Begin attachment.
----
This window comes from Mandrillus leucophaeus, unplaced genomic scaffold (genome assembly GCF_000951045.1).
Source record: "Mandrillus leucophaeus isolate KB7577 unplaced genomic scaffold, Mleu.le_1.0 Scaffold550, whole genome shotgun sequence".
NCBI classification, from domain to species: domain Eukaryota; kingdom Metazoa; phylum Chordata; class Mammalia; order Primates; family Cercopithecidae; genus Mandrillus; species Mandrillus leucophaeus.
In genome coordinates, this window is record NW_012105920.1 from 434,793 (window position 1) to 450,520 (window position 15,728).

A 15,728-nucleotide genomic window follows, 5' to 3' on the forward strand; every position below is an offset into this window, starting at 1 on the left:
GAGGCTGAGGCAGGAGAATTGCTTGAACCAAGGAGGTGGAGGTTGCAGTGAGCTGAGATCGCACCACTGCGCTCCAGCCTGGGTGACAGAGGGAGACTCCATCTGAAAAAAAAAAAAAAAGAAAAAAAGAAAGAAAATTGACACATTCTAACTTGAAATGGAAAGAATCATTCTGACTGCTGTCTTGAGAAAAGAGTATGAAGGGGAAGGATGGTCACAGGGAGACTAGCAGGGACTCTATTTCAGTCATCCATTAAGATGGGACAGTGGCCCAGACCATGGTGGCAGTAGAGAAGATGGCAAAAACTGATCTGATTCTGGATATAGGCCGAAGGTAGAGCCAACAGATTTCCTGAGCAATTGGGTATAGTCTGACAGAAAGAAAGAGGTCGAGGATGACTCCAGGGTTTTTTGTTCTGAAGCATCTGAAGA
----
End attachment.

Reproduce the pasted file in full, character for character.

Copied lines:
This window comes from Mandrillus leucophaeus, unplaced genomic scaffold (genome assembly GCF_000951045.1).
Source record: "Mandrillus leucophaeus isolate KB7577 unplaced genomic scaffold, Mleu.le_1.0 Scaffold550, whole genome shotgun sequence".
NCBI classification, from domain to species: domain Eukaryota; kingdom Metazoa; phylum Chordata; class Mammalia; order Primates; family Cercopithecidae; genus Mandrillus; species Mandrillus leucophaeus.
In genome coordinates, this window is record NW_012105920.1 from 434,793 (window position 1) to 450,520 (window position 15,728).

A 15,728-nucleotide genomic window follows, 5' to 3' on the forward strand; every position below is an offset into this window, starting at 1 on the left:
GAGGCTGAGGCAGGAGAATTGCTTGAACCAAGGAGGTGGAGGTTGCAGTGAGCTGAGATCGCACCACTGCGCTCCAGCCTGGGTGACAGAGGGAGACTCCATCTGAAAAAAAAAAAAAAAGAAAAAAAGAAAGAAAATTGACACATTCTAACTTGAAATGGAAAGAATCATTCTGACTGCTGTCTTGAGAAAAGAGTATGAAGGGGAAGGATGGTCACAGGGAGACTAGCAGGGACTCTATTTCAGTCATCCATTAAGATGGGACAGTGGCCCAGACCATGGTGGCAGTAGAGAAGATGGCAAAAACTGATCTGATTCTGGATATAGGCCGAAGGTAGAGCCAACAGATTTCCTGAGCAATTGGGTATAGTCTGACAGAAAGAAAGAGGTCGAGGATGACTCCAGGGTTTTTTGTTCTGAAGCATCTGAAGA